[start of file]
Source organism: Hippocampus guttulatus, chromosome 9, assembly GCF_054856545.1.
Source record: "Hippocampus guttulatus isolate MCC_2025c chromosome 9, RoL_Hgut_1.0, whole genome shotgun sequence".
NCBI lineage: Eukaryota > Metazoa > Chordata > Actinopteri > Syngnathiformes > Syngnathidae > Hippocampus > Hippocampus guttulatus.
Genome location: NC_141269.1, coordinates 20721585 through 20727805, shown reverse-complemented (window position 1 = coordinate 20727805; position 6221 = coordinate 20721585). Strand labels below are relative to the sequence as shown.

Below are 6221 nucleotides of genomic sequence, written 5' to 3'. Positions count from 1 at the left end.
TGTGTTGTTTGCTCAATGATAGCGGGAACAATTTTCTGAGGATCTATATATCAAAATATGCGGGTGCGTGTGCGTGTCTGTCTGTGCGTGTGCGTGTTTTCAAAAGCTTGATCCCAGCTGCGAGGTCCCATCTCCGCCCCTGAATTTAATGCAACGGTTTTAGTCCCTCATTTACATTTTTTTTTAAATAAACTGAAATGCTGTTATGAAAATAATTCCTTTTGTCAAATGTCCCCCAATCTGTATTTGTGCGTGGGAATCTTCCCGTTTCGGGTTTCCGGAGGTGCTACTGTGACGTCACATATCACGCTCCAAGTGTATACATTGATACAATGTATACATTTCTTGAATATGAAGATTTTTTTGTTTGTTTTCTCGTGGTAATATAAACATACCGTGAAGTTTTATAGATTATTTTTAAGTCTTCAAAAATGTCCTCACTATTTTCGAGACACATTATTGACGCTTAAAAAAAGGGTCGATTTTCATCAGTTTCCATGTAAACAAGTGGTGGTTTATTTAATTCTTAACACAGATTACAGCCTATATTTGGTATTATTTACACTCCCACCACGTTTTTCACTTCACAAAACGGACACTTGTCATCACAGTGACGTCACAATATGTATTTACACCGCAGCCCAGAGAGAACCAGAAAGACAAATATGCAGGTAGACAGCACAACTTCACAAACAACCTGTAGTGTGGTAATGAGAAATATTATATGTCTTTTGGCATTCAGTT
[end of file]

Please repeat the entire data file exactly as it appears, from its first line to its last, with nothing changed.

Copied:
Source organism: Hippocampus guttulatus, chromosome 9, assembly GCF_054856545.1.
Source record: "Hippocampus guttulatus isolate MCC_2025c chromosome 9, RoL_Hgut_1.0, whole genome shotgun sequence".
NCBI lineage: Eukaryota > Metazoa > Chordata > Actinopteri > Syngnathiformes > Syngnathidae > Hippocampus > Hippocampus guttulatus.
Genome location: NC_141269.1, coordinates 20721585 through 20727805, shown reverse-complemented (window position 1 = coordinate 20727805; position 6221 = coordinate 20721585). Strand labels below are relative to the sequence as shown.

Below are 6221 nucleotides of genomic sequence, written 5' to 3'. Positions count from 1 at the left end.
TGTGTTGTTTGCTCAATGATAGCGGGAACAATTTTCTGAGGATCTATATATCAAAATATGCGGGTGCGTGTGCGTGTCTGTCTGTGCGTGTGCGTGTTTTCAAAAGCTTGATCCCAGCTGCGAGGTCCCATCTCCGCCCCTGAATTTAATGCAACGGTTTTAGTCCCTCATTTACATTTTTTTTTAAATAAACTGAAATGCTGTTATGAAAATAATTCCTTTTGTCAAATGTCCCCCAATCTGTATTTGTGCGTGGGAATCTTCCCGTTTCGGGTTTCCGGAGGTGCTACTGTGACGTCACATATCACGCTCCAAGTGTATACATTGATACAATGTATACATTTCTTGAATATGAAGATTTTTTTGTTTGTTTTCTCGTGGTAATATAAACATACCGTGAAGTTTTATAGATTATTTTTAAGTCTTCAAAAATGTCCTCACTATTTTCGAGACACATTATTGACGCTTAAAAAAAGGGTCGATTTTCATCAGTTTCCATGTAAACAAGTGGTGGTTTATTTAATTCTTAACACAGATTACAGCCTATATTTGGTATTATTTACACTCCCACCACGTTTTTCACTTCACAAAACGGACACTTGTCATCACAGTGACGTCACAATATGTATTTACACCGCAGCCCAGAGAGAACCAGAAAGACAAATATGCAGGTAGACAGCACAACTTCACAAACAACCTGTAGTGTGGTAATGAGAAATATTATATGTCTTTTGGCATTCAGTT